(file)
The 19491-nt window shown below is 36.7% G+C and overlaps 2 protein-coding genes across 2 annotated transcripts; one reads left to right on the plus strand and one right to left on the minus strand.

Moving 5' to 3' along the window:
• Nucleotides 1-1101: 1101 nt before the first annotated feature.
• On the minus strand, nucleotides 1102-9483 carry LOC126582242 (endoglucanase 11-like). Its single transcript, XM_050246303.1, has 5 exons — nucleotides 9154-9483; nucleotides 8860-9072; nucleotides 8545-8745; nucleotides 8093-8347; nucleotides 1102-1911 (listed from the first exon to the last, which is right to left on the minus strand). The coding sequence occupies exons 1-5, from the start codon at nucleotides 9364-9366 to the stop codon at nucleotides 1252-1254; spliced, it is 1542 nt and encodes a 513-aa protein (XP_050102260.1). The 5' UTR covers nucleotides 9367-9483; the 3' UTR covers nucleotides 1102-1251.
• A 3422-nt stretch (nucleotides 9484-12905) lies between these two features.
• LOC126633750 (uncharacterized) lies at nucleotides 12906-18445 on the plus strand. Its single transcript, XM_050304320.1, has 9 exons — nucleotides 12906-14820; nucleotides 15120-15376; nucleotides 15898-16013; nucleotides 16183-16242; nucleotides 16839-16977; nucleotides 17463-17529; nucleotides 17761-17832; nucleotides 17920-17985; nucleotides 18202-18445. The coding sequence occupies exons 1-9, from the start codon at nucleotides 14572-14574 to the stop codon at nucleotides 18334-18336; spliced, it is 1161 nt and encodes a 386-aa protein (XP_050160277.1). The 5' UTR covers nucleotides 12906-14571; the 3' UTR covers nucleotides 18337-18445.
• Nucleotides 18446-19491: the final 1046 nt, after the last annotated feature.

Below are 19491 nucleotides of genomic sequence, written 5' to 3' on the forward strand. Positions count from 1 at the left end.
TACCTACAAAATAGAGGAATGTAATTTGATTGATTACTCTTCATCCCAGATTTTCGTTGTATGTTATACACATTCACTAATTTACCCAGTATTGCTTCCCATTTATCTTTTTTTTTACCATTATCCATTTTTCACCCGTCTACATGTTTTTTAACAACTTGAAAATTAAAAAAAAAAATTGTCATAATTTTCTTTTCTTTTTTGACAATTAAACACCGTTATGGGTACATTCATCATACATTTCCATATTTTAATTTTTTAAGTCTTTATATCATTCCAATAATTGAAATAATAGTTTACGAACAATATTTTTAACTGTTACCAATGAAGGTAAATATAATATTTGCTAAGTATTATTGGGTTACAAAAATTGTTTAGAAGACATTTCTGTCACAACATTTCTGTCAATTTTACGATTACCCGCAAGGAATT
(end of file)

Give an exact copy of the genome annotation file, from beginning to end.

The 19491-nt window shown below is 36.7% G+C and overlaps 2 protein-coding genes across 2 annotated transcripts; one reads left to right on the plus strand and one right to left on the minus strand.

Moving 5' to 3' along the window:
• Nucleotides 1-1101: 1101 nt before the first annotated feature.
• On the minus strand, nucleotides 1102-9483 carry LOC126582242 (endoglucanase 11-like). Its single transcript, XM_050246303.1, has 5 exons — nucleotides 9154-9483; nucleotides 8860-9072; nucleotides 8545-8745; nucleotides 8093-8347; nucleotides 1102-1911 (listed from the first exon to the last, which is right to left on the minus strand). The coding sequence occupies exons 1-5, from the start codon at nucleotides 9364-9366 to the stop codon at nucleotides 1252-1254; spliced, it is 1542 nt and encodes a 513-aa protein (XP_050102260.1). The 5' UTR covers nucleotides 9367-9483; the 3' UTR covers nucleotides 1102-1251.
• A 3422-nt stretch (nucleotides 9484-12905) lies between these two features.
• LOC126633750 (uncharacterized) lies at nucleotides 12906-18445 on the plus strand. Its single transcript, XM_050304320.1, has 9 exons — nucleotides 12906-14820; nucleotides 15120-15376; nucleotides 15898-16013; nucleotides 16183-16242; nucleotides 16839-16977; nucleotides 17463-17529; nucleotides 17761-17832; nucleotides 17920-17985; nucleotides 18202-18445. The coding sequence occupies exons 1-9, from the start codon at nucleotides 14572-14574 to the stop codon at nucleotides 18334-18336; spliced, it is 1161 nt and encodes a 386-aa protein (XP_050160277.1). The 5' UTR covers nucleotides 12906-14571; the 3' UTR covers nucleotides 18337-18445.
• Nucleotides 18446-19491: the final 1046 nt, after the last annotated feature.

Below are 19491 nucleotides of genomic sequence, written 5' to 3' on the forward strand. Positions count from 1 at the left end.
TACCTACAAAATAGAGGAATGTAATTTGATTGATTACTCTTCATCCCAGATTTTCGTTGTATGTTATACACATTCACTAATTTACCCAGTATTGCTTCCCATTTATCTTTTTTTTTACCATTATCCATTTTTCACCCGTCTACATGTTTTTTAACAACTTGAAAATTAAAAAAAAAAATTGTCATAATTTTCTTTTCTTTTTTGACAATTAAACACCGTTATGGGTACATTCATCATACATTTCCATATTTTAATTTTTTAAGTCTTTATATCATTCCAATAATTGAAATAATAGTTTACGAACAATATTTTTAACTGTTACCAATGAAGGTAAATATAATATTTGCTAAGTATTATTGGGTTACAAAAATTGTTTAGAAGACATTTCTGTCACAACATTTCTGTCAATTTTACGATTACCCGCAAGGAATT